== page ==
The Council at Chalcedon answered the "how" 1 It was a decision and definition and not a compromise 2 Set flexible but definite boundaries 3 Talked about hypostatic union 4 Jesus is fully divine, fully human, 2 natures, united in one person 5 There is No con-fusion against Eutichism 6 Transmuting one nature into the other against Apoll 7 There is no dividing them into 2 separate categories against Nestorius The Bishops of the Medieval Period had there hand full. The chaos and persecution of the Patrictic Period had melded into a period of intellectual and spiritual torture. The Lions and Gladiators had made way for double edged dogma, razor sharp vocabulary and an unquenchable fire of Christians shouting unspeakable heresies. They spent centuries in a proverbial Ferrari speeding down mountain roads of ultra-thin truth and faith in an unseen and inscrutable God.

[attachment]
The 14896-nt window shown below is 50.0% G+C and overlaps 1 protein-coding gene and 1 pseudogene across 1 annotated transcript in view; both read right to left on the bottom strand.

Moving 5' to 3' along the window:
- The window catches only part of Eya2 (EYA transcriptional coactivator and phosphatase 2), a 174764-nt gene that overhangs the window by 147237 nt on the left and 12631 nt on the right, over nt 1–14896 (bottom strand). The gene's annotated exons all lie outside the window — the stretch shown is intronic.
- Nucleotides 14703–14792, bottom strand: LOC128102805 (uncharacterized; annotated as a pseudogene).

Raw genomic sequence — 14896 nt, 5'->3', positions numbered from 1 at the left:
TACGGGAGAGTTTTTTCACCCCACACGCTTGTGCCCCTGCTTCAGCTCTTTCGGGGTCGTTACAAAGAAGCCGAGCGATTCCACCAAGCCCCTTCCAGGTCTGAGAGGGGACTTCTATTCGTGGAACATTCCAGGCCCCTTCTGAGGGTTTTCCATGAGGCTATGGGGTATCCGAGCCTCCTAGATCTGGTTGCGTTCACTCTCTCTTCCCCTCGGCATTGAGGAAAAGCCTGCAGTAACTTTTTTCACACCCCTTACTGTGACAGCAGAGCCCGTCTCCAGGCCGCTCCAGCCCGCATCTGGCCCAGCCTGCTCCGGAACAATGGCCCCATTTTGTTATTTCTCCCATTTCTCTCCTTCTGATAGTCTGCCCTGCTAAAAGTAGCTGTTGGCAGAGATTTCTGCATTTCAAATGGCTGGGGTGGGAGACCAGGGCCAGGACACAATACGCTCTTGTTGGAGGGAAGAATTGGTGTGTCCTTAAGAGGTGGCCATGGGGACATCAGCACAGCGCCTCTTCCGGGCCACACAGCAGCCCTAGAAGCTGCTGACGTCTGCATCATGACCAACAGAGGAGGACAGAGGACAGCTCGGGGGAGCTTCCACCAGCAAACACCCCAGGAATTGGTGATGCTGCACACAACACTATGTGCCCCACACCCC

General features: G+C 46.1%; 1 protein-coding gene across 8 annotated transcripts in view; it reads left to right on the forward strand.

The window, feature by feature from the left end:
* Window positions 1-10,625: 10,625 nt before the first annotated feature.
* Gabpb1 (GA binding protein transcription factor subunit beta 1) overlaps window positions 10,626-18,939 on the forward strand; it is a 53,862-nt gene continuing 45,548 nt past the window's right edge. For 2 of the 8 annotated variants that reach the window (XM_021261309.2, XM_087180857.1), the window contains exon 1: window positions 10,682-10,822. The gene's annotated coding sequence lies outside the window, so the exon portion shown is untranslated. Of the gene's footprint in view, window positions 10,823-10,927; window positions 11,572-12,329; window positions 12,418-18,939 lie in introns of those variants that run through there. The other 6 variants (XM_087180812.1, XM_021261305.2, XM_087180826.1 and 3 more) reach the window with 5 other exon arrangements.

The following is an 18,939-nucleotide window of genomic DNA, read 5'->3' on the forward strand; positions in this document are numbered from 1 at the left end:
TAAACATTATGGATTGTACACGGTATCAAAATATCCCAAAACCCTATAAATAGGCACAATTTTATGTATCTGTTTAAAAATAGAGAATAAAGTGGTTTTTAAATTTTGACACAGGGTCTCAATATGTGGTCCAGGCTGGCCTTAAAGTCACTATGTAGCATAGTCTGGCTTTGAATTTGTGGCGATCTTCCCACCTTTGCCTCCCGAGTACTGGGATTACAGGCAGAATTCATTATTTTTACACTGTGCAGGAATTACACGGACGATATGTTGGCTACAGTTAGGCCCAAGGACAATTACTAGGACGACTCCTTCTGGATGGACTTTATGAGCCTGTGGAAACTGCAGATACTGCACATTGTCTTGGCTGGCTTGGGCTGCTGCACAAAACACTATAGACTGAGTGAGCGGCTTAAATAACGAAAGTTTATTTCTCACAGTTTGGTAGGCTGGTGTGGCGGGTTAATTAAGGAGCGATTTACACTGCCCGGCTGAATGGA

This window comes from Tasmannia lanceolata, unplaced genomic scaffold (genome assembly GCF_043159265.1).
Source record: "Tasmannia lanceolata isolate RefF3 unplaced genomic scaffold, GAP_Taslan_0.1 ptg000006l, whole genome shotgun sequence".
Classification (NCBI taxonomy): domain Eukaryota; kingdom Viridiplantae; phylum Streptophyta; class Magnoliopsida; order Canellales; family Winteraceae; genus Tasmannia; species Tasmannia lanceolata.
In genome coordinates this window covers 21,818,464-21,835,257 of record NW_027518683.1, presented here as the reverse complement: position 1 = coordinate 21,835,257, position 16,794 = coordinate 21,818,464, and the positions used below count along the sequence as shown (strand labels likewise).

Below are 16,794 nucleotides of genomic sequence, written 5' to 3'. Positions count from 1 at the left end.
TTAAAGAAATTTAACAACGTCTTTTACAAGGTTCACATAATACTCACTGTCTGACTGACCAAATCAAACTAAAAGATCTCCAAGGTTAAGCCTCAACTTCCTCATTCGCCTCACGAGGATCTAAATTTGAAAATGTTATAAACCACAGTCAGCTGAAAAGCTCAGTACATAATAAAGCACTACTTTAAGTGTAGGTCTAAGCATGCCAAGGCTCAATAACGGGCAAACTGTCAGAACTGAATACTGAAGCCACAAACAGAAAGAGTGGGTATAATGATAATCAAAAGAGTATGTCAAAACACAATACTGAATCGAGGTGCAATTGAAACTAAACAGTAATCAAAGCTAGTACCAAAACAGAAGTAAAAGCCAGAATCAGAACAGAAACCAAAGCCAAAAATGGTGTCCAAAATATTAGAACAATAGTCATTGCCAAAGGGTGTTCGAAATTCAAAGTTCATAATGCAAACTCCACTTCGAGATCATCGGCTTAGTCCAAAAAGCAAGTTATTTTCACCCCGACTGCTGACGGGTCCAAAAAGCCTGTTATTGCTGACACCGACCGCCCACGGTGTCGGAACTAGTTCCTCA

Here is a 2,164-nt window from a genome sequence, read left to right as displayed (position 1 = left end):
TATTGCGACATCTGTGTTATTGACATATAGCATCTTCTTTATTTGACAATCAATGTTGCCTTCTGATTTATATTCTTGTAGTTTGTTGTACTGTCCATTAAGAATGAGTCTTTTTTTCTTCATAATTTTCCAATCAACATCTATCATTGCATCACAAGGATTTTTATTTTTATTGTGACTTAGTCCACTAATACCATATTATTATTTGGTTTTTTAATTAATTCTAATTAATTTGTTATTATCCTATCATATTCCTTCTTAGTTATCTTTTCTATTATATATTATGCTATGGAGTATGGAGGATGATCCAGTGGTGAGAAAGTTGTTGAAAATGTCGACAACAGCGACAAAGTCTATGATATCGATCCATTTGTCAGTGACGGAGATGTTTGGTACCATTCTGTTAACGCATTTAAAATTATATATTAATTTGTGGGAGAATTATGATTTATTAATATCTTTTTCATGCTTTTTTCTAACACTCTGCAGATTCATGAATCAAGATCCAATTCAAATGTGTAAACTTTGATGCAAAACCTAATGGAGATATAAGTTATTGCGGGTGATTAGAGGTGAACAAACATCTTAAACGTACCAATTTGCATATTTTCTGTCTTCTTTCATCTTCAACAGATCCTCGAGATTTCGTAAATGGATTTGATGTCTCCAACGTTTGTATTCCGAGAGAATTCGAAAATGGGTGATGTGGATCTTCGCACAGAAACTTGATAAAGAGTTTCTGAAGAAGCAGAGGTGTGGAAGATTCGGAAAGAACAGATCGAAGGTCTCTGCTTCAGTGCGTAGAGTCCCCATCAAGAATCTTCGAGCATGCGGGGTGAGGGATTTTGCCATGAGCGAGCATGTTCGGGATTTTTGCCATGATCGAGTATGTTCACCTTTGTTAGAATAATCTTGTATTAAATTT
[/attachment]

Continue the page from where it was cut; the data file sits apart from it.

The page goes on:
The Thomastic Synthesis involved Aristotle, Dante, operating grace and condign and congruent merit. The essential difference between condign merit and congruent merit is based on the fact that, besides those works which claim a remuneration under pain of violating strict justice (as in contracts between employer and employee, in buying and selling, etc.), there are also other meritorious works which at most are entitled to reward or honour for reasons of equity or mere distributive justice , as in the case of gratuities and military decorations. St Thomas Aquainas synthesized the various problems that developed over time in the Church. He appointed himself the one to finally and for all blend the sacred words of Paul and the sacrilegious philosophical and historical foundation of the society where Paul wrote his letters. Hoping to challenge and simplify the issues that perplexed so many good men through the centuries. So many before him attempting to meet this challenge found themselves on the wrong end of the heretic's pyre. There are few ideas in political theory, in philosophy or Christianity as a whole which cannot be traced back in some form to Plato, Aristotle, and their amazingly fertile period of Greek speculative thought. Indeed, the fact that he sat down to interpret works done centuries before Christ demonstrates that the philosophical efforts of the ancient Greeks rank far above even this genius work on the subject. At any rate, when one considers the enduring quality of ancient political thought, lasting in spite of the entirely different theology and doctrine that developed in it's wake, one must realize how little man has changed in his quest for God even awash in the Holy Spirit. History demonstrates that though Christian creeds and political institutions rise and fall, the frailties of man limit the mind and soul. We are a social worm in the garden of the Divine. Theological synthesis: Grace perfects nature. Aquainas view: Cooperating grace is a gift of God infused by God into the soul (justification) and becomes habitual grace (sanctification), which is the principle of meritorious works (Christian perfection). (this is Aquainas’ position.) this depends on human ability to do good. The Augustinian Synthesis involved Plato, Pelagius and the Donatists. The Augustinian synthesis had at its roots the teachings of Plato, Pelagius and resisance to the views of the Donatists. Being one of the earliest attempts to marry the secular reason with prayful revelation this work has had implications that reverberate throughout history. Augustine had studied Plato through the writings of Plotinus. He accepted Plato's view that idea, God and spirit were combined, and he accepted Plotinus' view that the power of God touched everything, molding and giving meaning to passive matter. From Plotinus, Augustine believed he had gained an understanding of a permanence that was God. Augusine now saw God as utterly transcendent, as the creator of all, all-knowing and the source of human knowledge. He had come to believe that materiality was not evil, that the universe was a continuous active whole and that evil was merely the turning away from God. Yet Augustine believed that Plato was right about God but wrong about gods. Augustine used the creation story to illustrate how he and Ambrose viewed God as an all powerful and intelligent designer. That creation had not just happened and that God had not created the universe with a compass and a level but instead had commanded it. But Augustine's legacy was not limited to his writings. Sadly, much of his legacy was from conflict. Augustine railed against the remnant paganism among his parishioners, including astrology. He attacked the notion that humanity's course of action could be determined by the stars while animals remained free to chose between doing something and not doing it. He condemned the idea that people born in the same month - even the same hour - had some type of unified destiny in their life or a lifetime. Augustine believed that the Church needed to exclude ideas that were contrary to fundamental Christianity. So Augustine was a word warrior. Augustine also came into conflict with Donatists Christians who believed that the Church should be restricted to those who maintained the purity they had acquired at baptism, who believed that the Church was a source of holiness and that no sinner should have a part in it, that the Church should expel those who were guilty of mortal sins. For Augustine, sin was not just a matter of choice, sin was inherited and ingrained, that the Church should embrace all of humanity, saints and sinners alike, that the good and bad would be together until Armageddon, when they would be separated. Augustine claimed that the good Christian must try to become holy but must also coexist with sinners in the same community and be prepared to rebuke and correct them. His neo-Platonic education led him to see Christians as part of a world of development, as imperfection struggling toward the ideal as manifested in God. Augustine saw the Church not as a body of purists defying society but a body that should master society, a body capable of bringing truth to the masses. Augustine led the drive against Donatism. He wanted the Donatists to come under the discipline of both church and state. Like others of his time, Augustine believed that people lacked the will and wisdom to govern themselves. The battle between the Donatists and Augustinians was akin to a civil war. With one side gaining the upper hand and then the other. At one point Augustine's life was in danger. When peace was achieved by suppression of the Donatist a new villain lay on the horizon. Pelagius became disturbed by the moral laxity among Christians and began advocating a stricter morality for all Christians. Pelagius and those known as Pelagians came to believe that people could be good. The stated that rather than being born sinful, people had no excuse for sinful behavior and that every sin was a deliberate act of contempt for God. What began as an influence on those who wished to reform the Church became a threat to the church in Augustine’s mind. The ideas of Pelagius were the ideas of Dotanists. This disturbed Augustine, and once again he led the attack. This time against the Pelagians. Once again his argument involved inner feelings and patience, a belief that people should merely try to do right while convalescing within the Church. Augustine reiterated his belief in humanity's power to choose, and he added that freedom of choice was limited and, in having only a limited power to choose, people could not live flawlessly. Augustine supported his belief in the limits of will by holding up his own experinces and understanding of the scriptures. Although Augustine saw the world that God had created as overwhelmingly good, he believed that humanity was destined to envy and to lust for power. Though he had been extraordinarily active sexually in his younger days, now in his old age he saw humanity as gluttonous. Augustine described infants at the breast as filled with lust, jealousy and other vices. Adam and Eve could have had sex without lust, he wrote, but they chose instead to have it with lust. A carpenter moved his hands without lust, he added, and so too could people in sexual intercourse. Virtue, claimed Augustine, demanded complete control over one's body, but absolute control was impossible, he claimed, because of Adam' fall. The Ecumenical Councils: There are seven councils that provide an ecumenical or mutual doctrine of the Christian Church. These seven councils were all called by the emperor. Their decisions were widely received as authoritative by "Christians" in both East and West. The Arians, however, continued to exist as a separate church long after their condemnation at Nicaea I. The main dogmatic pronouncements of the seven councils are: (1) nicaea I (325): that the Son is ‘of the substance of the Father’; that is, the Son is consubstantial, homoousios, with the Father. This council condemned Arianism. (2) constantinople I (381): that the Holy Spirit is fully God. The restatement of the Nicene faith attributed to this council declares the Spirit to be ‘Lord and Life-giver, proceeding from the Father, worshipped and glorified together with the Father and the Son’. (3) ephesus (431): that Mary is theotokos, the one who gave birth to God. This council condemned Nestorius, bishop of Constantinople. (4) chalcedon (451): Defined the Divine and Human nature of Christ and condemned the view of Eutyches.